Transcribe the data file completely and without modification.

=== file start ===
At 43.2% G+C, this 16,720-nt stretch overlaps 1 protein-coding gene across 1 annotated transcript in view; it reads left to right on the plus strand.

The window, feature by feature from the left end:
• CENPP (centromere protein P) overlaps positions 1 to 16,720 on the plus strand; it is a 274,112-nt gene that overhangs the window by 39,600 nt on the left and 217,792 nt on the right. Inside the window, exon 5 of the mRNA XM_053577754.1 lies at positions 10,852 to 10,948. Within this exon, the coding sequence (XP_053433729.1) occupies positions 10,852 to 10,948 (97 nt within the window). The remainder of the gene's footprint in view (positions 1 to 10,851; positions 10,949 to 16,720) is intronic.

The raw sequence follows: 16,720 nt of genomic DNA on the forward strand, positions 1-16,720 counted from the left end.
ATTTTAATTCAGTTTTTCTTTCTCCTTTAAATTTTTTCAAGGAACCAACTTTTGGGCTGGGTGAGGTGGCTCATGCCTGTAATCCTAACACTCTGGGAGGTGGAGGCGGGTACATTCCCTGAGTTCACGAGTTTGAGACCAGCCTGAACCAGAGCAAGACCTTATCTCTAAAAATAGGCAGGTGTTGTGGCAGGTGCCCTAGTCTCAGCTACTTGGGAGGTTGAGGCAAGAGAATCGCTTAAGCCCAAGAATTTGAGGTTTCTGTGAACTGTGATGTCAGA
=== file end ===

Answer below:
At 43.2% G+C, this 16,720-nt stretch overlaps 1 protein-coding gene across 1 annotated transcript in view; it reads left to right on the plus strand.

The window, feature by feature from the left end:
• CENPP (centromere protein P) overlaps positions 1 to 16,720 on the plus strand; it is a 274,112-nt gene that overhangs the window by 39,600 nt on the left and 217,792 nt on the right. Inside the window, exon 5 of the mRNA XM_053577754.1 lies at positions 10,852 to 10,948. Within this exon, the coding sequence (XP_053433729.1) occupies positions 10,852 to 10,948 (97 nt within the window). The remainder of the gene's footprint in view (positions 1 to 10,851; positions 10,949 to 16,720) is intronic.

The raw sequence follows: 16,720 nt of genomic DNA on the forward strand, positions 1-16,720 counted from the left end.
ATTTTAATTCAGTTTTTCTTTCTCCTTTAAATTTTTTCAAGGAACCAACTTTTGGGCTGGGTGAGGTGGCTCATGCCTGTAATCCTAACACTCTGGGAGGTGGAGGCGGGTACATTCCCTGAGTTCACGAGTTTGAGACCAGCCTGAACCAGAGCAAGACCTTATCTCTAAAAATAGGCAGGTGTTGTGGCAGGTGCCCTAGTCTCAGCTACTTGGGAGGTTGAGGCAAGAGAATCGCTTAAGCCCAAGAATTTGAGGTTTCTGTGAACTGTGATGTCAGA